Sunday, May 08, 2005

Born to rebel

Historian of science Frank Sulloway contends that birth order pretty much determines who we are.

According to Sulloway, firstborns identify with parents and authority, and defend their primary place against encroachments by younger brothers and sisters. They tend to be ambitious, conscientious and conservative.

Later-borns must stake out new family niches; they are open to new experiences and take greater risks. They tend to be imaginative, flexible and liberal.

All of this is laid out in Sulloway's book, Born To Rebel: Birth Order, Family Dynamics and Creative Lives (1997).

Some years ago, when the book first appeared, I tested Sulloway's thesis by interviewing three famous pairs of siblings for the Boston Globe: Hansel and Gretel, Flopsy and Peter Rabbit, and the Hardy Boys.

Hansel: "I knew my father didn't want us to die in the forest. He's really a splendid fellow, just led astray by our wicked stepmother. If the family hadn't been starving, he would never have listened to her evil scheme. Besides, I knew I could find our way home from the forest if I put my mind to it. A pocket full of shiny pebbles, a pocket full of bread crumbs. My younger sister Gretel is such a whiner. Always whimpering, complaining. She doesn't realize how hard it is for our father to feed a family of four on a woodcutter's income. I knew that when we found our way home he would be proud of me."

Gretel: "If only Hansel would open his eyes he would realize that our father had only one thing in mind: filling his own fat belly. Sure, our stepmother put him up to it, but he consented to abandon us in the forest, not once, but twice. Hansel's such a fool, always making excuses for Father. And that silly scheme to follow a trail of bread crumbs, as if bread crumbs were the same as shiny pebbles. Never passed his mind that birds might eat the crumbs. I'll admit I was scared. But who was it who saved our necks in the end? Who thought of tricking the witch into sticking her head in the oven? Who pushed her in and bolted the door? Not clever Hansel. If I had my way, we would have taken the witch's pearls and precious jewels and gone off to live in some glittering city, bought myself some adorable dresses, a coach and fours, married a prince. But not Hansel. Even after what our father did to us, he returned home and gave Father the witch's treasure. What good, I ask you, is an older brother?"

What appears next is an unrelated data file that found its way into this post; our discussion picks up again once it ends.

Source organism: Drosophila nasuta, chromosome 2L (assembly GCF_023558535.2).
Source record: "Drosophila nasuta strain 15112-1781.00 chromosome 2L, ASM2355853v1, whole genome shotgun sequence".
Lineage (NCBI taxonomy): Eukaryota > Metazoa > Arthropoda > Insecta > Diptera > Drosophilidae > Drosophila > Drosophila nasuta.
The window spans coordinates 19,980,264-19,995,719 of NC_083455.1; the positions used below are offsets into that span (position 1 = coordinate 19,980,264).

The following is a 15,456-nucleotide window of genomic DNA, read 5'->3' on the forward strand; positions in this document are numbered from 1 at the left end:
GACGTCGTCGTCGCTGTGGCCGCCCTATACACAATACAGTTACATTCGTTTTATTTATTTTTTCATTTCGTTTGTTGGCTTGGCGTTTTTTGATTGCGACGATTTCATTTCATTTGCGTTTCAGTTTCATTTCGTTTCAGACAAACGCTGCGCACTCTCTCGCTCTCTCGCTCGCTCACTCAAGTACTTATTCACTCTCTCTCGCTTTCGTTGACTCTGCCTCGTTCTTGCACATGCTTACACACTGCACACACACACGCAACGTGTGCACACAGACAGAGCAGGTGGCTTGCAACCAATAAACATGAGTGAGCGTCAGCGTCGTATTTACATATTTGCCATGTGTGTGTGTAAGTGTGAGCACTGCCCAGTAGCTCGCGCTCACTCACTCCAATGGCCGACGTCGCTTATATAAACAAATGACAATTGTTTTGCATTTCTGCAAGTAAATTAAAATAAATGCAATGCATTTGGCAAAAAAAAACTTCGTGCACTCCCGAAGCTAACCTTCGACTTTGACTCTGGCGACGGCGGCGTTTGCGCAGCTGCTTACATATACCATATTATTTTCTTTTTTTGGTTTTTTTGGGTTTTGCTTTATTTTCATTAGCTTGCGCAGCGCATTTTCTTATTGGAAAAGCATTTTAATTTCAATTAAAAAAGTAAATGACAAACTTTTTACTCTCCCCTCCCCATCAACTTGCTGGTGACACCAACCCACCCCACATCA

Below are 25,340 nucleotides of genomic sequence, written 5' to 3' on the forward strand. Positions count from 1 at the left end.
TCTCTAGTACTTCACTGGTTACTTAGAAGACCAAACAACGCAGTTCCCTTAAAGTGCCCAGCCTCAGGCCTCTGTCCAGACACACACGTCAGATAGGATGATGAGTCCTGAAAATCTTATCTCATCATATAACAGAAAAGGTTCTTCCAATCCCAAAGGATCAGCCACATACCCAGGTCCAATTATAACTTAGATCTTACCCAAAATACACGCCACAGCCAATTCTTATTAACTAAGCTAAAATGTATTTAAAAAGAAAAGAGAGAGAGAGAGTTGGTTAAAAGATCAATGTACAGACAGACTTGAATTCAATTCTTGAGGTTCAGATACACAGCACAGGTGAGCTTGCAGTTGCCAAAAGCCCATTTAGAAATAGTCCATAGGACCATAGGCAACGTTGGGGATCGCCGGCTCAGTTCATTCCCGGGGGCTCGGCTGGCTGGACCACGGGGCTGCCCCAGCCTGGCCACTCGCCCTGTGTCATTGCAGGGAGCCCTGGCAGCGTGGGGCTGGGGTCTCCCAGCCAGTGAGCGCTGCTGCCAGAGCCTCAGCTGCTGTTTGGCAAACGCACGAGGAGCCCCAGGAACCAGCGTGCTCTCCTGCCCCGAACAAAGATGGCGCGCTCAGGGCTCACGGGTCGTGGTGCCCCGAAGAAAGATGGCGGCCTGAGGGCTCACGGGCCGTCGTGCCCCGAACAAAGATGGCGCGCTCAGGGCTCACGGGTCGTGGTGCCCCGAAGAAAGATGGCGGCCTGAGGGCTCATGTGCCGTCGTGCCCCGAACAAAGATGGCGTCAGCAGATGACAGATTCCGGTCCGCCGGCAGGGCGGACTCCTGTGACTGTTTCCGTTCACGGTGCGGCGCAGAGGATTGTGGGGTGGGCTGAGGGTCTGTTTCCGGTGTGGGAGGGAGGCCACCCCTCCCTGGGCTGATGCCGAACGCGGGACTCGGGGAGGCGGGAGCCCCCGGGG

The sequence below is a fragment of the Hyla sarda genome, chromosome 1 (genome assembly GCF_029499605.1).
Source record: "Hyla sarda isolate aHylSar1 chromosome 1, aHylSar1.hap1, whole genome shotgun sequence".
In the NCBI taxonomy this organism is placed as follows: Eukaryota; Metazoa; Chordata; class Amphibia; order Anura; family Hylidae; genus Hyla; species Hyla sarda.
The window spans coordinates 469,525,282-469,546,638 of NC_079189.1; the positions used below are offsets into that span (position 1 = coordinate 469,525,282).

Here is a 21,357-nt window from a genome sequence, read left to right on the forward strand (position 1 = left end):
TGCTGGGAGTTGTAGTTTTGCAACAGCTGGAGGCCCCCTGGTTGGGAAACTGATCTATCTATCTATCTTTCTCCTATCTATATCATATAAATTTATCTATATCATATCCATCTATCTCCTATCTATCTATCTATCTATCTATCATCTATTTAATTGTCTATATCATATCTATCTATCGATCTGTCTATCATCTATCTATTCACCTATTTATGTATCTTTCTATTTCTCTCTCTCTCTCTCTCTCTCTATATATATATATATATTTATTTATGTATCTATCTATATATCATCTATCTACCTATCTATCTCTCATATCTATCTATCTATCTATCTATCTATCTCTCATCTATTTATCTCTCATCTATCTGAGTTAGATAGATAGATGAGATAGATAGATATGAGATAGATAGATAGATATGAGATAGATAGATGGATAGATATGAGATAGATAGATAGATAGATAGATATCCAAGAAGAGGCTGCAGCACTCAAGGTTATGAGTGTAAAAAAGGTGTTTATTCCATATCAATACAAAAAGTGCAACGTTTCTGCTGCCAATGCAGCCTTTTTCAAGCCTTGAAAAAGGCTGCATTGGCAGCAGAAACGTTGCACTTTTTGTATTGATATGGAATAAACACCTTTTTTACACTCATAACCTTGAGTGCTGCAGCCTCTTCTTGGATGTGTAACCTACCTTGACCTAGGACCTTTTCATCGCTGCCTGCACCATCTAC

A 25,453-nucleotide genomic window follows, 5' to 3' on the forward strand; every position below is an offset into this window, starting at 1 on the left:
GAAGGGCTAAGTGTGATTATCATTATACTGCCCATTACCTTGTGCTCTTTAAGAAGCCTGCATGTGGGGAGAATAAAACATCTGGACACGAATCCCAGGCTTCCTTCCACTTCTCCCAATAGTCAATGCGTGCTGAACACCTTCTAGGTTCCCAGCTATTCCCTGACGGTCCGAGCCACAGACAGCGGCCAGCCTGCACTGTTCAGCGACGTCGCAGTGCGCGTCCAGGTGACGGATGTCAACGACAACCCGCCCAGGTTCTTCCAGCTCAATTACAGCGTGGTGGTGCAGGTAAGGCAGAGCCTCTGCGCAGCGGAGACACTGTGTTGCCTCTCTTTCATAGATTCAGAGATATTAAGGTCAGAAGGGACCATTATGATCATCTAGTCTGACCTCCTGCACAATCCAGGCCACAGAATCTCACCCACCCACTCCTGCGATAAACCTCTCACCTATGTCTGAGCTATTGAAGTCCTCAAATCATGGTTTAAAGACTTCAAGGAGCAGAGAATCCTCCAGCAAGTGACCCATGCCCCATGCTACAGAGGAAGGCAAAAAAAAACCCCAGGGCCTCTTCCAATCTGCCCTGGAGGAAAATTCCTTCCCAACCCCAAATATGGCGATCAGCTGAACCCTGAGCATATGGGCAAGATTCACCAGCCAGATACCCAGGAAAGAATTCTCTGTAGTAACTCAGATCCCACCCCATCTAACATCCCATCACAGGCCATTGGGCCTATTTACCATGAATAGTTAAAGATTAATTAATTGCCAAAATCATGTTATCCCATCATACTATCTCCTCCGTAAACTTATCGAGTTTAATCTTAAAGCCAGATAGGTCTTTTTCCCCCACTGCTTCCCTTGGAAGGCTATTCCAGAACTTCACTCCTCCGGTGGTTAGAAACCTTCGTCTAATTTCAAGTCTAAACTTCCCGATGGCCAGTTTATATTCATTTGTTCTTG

Flopsy: "It's a terrible burden being the oldest in the family. So much responsibility keeping Mopsy, Cotton-Tail and Peter from making bothers of themselves. Especially Peter, the youngest. Always getting in trouble. Just the other day he made a terrible mess of it. Disobeyed our mother while she was off to the store buying currant buns. Sneaked into Mr. McGregor's garden. Can you believe it? The last thing Mother said was 'Don't go into Mr. McGregor's garden.' And off he goes. Lost his shoes and jacket, too. He was lucky to get away alive. For the life of me, I can't understand why he doesn't show better sense. Mother was in a right dither."

Peter Rabbit: "Currant buns! Crikey, who wants currant buns when there's lettuce, radishes and parsley just inside McGregor's fence. Currant buns aren't proper nosh. Flopsy, Mopsy and Cotton-Tail are such namby pambies, in their silly little jackets and twee shoes. Who ever heard of a rabbit in jacket and shoes? They're trying to win house points with Ma, that's what. Meanwhile, I'm having the time of my life munching McGregor's veggies. My older sisters and brother got cheesed off 'cause I lost my jacket and shoes. No way! I ditched 'em as soon as I was outta Ma's sight. Ditched my shoes and ran like the wind, that's what. Made a fool of McGregor. OK, so I got put to bed without my supper. Who needs it? Man, those radishes were good!"

Frank Hardy: "Gosh, it's swell to be the son of a famous detective. Dad's topnotch, and he always lets me and Joe help him sleuth his cases. Joe's my younger brother. My best pal, too. We do everything together. Chase bank robbers, spy on smugglers, foil counterfeiters. Trouble is, Joe tends to fly off in all directions. He's impetuous, Dad says. A detective should be reflective, analytical, careful. Like Dad. People always say I remind them of Dad. 'Frank, they say. You're the spittin' image of Fenton Hardy.'"

Joe Hardy: "My brother Frank is a crackerjack guy. But sometimes he's such a straight arrow. Just once I'd like for him to do something crazy. Lose his temper. Use a cuss word. Break the speed limit in our roadster. He's always worrying about what Dad will think. It's Dad this, Dad that. Sometime I'd like to get off on my own -- without Frank. Sneak a beer in a Bayport bar. Take Chet's sister Iola out to that abandoned house on the cliff, cop a feel, steal a kiss. Frank is such a goody-goody. I can't wait 'till I'm old enough to get away from Bayport on my own. Hollywood, maybe. Play a detective in films. Chase starlets. Drink like a fish. I'm tired of living in Frank's shadow. I was born to rebel."

Further Reading

Sulloway's book is fun reading, especially if you have siblings or children. Frank Sulloway, Born To Rebel: Birth Order, Family Dynamics and Creative Lives (1997)

Student Activities

  1. Appendix 11 of Born to Rebel offers a test of your own propensity to rebel. Take the test with your classmates and decide if Sulloway has his ducks in a row.

Discuss this essay and more over on the Science Musings Blog.